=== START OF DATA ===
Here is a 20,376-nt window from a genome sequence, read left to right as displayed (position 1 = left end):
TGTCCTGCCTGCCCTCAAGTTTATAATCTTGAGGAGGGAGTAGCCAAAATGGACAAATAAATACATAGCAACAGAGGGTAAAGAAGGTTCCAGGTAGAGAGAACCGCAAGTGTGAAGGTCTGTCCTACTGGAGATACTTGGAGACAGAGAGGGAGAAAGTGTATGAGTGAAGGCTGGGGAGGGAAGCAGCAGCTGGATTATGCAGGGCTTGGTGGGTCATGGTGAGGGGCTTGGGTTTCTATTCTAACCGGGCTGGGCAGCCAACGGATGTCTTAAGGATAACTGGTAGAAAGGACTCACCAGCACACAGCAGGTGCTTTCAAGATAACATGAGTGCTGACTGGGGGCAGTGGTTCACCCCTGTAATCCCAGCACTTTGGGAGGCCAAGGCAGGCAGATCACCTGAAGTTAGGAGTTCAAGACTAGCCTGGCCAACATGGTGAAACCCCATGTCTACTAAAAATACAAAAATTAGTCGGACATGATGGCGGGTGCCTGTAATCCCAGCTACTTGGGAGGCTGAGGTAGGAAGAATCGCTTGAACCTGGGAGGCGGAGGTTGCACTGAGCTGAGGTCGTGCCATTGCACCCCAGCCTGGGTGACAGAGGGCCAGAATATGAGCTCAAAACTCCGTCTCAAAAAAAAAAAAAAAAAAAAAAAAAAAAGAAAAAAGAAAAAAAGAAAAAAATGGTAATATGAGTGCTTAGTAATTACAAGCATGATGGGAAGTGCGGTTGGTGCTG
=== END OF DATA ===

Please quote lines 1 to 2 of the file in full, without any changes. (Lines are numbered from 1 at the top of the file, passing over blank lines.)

Here is a 20,376-nt window from a genome sequence, read left to right as displayed (position 1 = left end):
TGTCCTGCCTGCCCTCAAGTTTATAATCTTGAGGAGGGAGTAGCCAAAATGGACAAATAAATACATAGCAACAGAGGGTAAAGAAGGTTCCAGGTAGAGAGAACCGCAAGTGTGAAGGTCTGTCCTACTGGAGATACTTGGAGACAGAGAGGGAGAAAGTGTATGAGTGAAGGCTGGGGAGGGAAGCAGCAGCTGGATTATGCAGGGCTTGGTGGGTCATGGTGAGGGGCTTGGGTTTCTATTCTAACCGGGCTGGGCAGCCAACGGATGTCTTAAGGATAACTGGTAGAAAGGACTCACCAGCACACAGCAGGTGCTTTCAAGATAACATGAGTGCTGACTGGGGGCAGTGGTTCACCCCTGTAATCCCAGCACTTTGGGAGGCCAAGGCAGGCAGATCACCTGAAGTTAGGAGTTCAAGACTAGCCTGGCCAACATGGTGAAACCCCATGTCTACTAAAAATACAAAAATTAGTCGGACATGATGGCGGGTGCCTGTAATCCCAGCTACTTGGGAGGCTGAGGTAGGAAGAATCGCTTGAACCTGGGAGGCGGAGGTTGCACTGAGCTGAGGTCGTGCCATTGCACCCCAGCCTGGGTGACAGAGGGCCAGAATATGAGCTCAAAACTCCGTCTCAAAAAAAAAAAAAAAAAAAAAAAAAAAAGAAAAAAGAAAAAAAGAAAAAAATGGTAATATGAGTGCTTAGTAATTACAAGCATGATGGGAAGTGCGGTTGGTGCTG